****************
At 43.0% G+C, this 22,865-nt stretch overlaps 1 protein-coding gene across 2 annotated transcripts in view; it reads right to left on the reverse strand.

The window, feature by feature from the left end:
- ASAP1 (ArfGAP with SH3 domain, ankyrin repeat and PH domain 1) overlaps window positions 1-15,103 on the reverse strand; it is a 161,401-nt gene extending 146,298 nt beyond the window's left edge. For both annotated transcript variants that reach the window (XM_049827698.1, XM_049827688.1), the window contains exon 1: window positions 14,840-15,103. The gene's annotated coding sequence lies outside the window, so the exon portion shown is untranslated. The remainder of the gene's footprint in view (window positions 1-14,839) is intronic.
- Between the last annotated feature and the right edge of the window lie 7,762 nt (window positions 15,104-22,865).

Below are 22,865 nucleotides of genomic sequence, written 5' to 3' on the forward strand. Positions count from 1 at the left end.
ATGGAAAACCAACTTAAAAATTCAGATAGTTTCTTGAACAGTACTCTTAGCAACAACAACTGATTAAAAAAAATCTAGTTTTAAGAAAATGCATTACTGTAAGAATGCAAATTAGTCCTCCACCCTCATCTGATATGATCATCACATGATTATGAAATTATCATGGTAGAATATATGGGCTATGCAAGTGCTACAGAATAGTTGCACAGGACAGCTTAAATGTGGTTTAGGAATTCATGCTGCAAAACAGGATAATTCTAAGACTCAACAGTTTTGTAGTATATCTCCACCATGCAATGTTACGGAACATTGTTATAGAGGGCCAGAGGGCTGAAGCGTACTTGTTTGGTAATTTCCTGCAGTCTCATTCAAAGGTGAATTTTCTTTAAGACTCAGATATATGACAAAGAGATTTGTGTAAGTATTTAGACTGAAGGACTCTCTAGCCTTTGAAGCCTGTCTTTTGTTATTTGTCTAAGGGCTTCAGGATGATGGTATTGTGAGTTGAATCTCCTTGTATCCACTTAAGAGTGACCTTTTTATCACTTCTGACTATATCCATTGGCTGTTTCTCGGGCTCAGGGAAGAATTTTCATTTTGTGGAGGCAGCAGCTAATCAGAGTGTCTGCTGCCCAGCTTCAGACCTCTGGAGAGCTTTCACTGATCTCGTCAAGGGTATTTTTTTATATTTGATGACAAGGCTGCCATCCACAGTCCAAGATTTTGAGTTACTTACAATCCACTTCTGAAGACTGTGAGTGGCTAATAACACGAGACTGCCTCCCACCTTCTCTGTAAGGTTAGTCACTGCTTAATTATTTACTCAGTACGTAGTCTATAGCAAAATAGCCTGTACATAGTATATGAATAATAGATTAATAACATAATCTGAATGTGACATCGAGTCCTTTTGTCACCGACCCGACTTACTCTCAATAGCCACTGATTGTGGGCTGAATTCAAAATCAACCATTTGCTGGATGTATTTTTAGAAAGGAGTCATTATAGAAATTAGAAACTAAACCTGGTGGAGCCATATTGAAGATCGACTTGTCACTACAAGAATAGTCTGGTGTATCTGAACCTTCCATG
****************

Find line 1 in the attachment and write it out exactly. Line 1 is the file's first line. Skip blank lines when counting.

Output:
At 43.0% G+C, this 22,865-nt stretch overlaps 1 protein-coding gene across 2 annotated transcripts in view; it reads right to left on the reverse strand.